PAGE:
View Full Version : Recommend books on edible plants?
Hi everyone, I'm a new member around here. You seem like a friendly bunch so I thought I should bother you with my question :-D
I've been on the lookout for a book that can point me in the right direction for making meals entirely from things available in the wild. It needs to cover everything from identifying the plant to me eating it, and wondered if any of you could recommend one?
I spent a few hours in Waterstones this morning and the staff were incredibly helpful. Unfortunately the closest book I could find was "Food for Free" by Richard Mabey (2nd edition). Although a fantastic book, the recipes were along the lines of "take the berries, saute it in some wine and add butter, before adding to the oven covered in leaves". Not ideal when all you have is a 5x5 tarp and two mess tins.
I'd be grateful if anyone could help out, either with a book title or even some field notes they've taken in the past.
hmmm, I haven't seen a book which would exactly fit your needs. The Mabey book is probably closest.
Roger Phillips' book: "Wild Food" has loads of recipes, but I guess mostly kitchen based.
Hugh Fearsome-Whatsisname has loads of recipes in his River Cottage Cookbook and his website (http://www.rivercottage.net/index.jsp) is full of useful info and a " What's good now" section
Oh, and Welcome :-D
Hi and welcome to BCUK :-)
Food for free is probably your best start point. Look at the recipies and just see how the plants/roots/berries/nuts are cooked... ie roasted/boiled/steamed/baked.... thats your start point :-)
Then add few herbs (learn to identify them or if not available carry some) and some seasoning (I always carry salt/pepper and a few spices) and you'll eat well.
You have to play around with recipies and improvise.... thats the trick with cooking.
Hope this has been some help. Any other questions feel free to ask or pm me .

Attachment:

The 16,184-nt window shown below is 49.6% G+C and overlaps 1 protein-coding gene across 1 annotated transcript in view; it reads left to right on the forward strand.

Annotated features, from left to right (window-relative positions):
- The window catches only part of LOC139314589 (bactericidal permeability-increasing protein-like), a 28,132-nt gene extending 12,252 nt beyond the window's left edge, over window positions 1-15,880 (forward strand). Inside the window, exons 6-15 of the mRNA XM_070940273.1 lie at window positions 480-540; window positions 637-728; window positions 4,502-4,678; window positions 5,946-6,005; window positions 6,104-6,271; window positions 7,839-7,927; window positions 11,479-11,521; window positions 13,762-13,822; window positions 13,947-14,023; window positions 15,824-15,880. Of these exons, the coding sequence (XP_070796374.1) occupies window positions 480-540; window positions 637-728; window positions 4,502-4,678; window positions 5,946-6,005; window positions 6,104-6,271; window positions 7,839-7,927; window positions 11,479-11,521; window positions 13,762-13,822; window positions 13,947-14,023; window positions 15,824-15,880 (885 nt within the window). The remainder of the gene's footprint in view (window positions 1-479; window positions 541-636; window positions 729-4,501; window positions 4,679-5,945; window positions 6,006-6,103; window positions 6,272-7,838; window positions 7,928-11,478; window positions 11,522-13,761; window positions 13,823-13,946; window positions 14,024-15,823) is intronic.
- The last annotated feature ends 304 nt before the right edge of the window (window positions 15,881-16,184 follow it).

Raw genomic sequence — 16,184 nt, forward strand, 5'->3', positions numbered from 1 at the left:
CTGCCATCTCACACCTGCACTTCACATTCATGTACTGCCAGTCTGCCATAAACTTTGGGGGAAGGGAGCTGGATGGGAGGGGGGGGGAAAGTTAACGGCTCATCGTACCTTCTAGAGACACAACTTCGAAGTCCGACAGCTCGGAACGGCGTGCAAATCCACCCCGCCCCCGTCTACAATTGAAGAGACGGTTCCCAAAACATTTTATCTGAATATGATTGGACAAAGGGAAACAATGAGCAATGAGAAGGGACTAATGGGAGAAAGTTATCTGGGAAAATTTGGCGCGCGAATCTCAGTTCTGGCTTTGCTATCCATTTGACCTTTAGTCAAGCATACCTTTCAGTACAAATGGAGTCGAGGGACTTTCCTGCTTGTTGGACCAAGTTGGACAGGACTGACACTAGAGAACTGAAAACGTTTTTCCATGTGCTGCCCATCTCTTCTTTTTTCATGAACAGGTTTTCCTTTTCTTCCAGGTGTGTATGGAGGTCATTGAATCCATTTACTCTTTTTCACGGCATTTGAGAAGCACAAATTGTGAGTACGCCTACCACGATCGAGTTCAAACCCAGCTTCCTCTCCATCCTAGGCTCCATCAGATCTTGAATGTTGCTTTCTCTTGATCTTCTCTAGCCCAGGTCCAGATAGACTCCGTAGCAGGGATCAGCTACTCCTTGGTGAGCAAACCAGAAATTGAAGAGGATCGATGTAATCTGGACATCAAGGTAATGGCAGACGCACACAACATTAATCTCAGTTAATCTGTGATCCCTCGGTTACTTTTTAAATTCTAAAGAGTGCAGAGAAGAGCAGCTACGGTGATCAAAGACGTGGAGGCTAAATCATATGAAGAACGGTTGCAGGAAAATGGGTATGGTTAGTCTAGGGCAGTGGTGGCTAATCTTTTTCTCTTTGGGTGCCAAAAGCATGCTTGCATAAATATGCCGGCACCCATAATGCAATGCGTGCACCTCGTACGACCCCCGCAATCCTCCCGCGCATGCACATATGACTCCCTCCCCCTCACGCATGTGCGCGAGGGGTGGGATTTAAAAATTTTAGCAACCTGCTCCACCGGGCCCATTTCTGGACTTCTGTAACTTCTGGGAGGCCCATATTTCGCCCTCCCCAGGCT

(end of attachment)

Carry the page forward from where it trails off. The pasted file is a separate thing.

Thanks for your help everyone :)
I will go for "Food for Free" and take your advice about experimenting with the cooking. I think the most important part is identifying the correct plants/berries in the first place. I will let you know how I get on.
You all seem very friendly here, thanks for the warm welcome.
Hi bean welcome to BCUK I hope we hear more from you :-D
I agree with Ed food for free is the best i have come across so far
but try to get the collins gem version as well its much easier to carry around with you in the field
Stuart - that's exactly the one I went for! Portability was a big issue, and I prefer line drawings of plants rather than the larger version of the book which has photographs. The artist picks out the most important details of the plant.
I've spent a few hours with this book and I can highly recommend it. It covers edible plants, fungi, seaweed, and even a few shellfish. The recipes in the smaller edition aren't quite so "kitcheny" as the other version too.
The best books have already been mentioned, especially the Collins Gem Food For Free. I would also recommend 'Bellamy's Herbal' , 'The Scot's Herbal' and 'A Modern herbal' - all very herbal Man!
Hi Bean, welcome aboard, I don't think that there is a definitive book on wild on food. But I would rate Food for free as about the best of them. I also use a cook on the wild side- Hugh Fearnley-whittingstall, Carluccios Wild food, and Roger Philip's Wild food and mushroom books.
You don't happen to live on a canal boat do you ?
The herbal books also sound interesting - I wouldn't mind finding something along the lines of medicinal uses of plants too. I'll have a browse at those you've recommended.
Roving Rich, yes I do! How .. did .. you .. ?
Met you at the Big Green Gathering with Ash, has he finished painting it yet?
Great to have your company here!
Roger Phillips does a good little Collins Gem guide to herbs in the wild (can't hink of its name), both culinary, medicinal and cosmetic. Nothing like a handful of Melissa to mask the smell of a week 'al fresco'...(Hmm, could do with a smiley holding its nose...)
I can't remember the title, but my Mother has a book about wartime recipes that includes many wild food suggestions, I'm visiting later today, and will ask her for the details. . I've also found that lateral thinking can be helpful when it comes to written info (a good skill to practice for any of us!) - I've found that older, and 'traditional' cookbook's often contain recipes using wild ingredients, as do many localy published recipe books.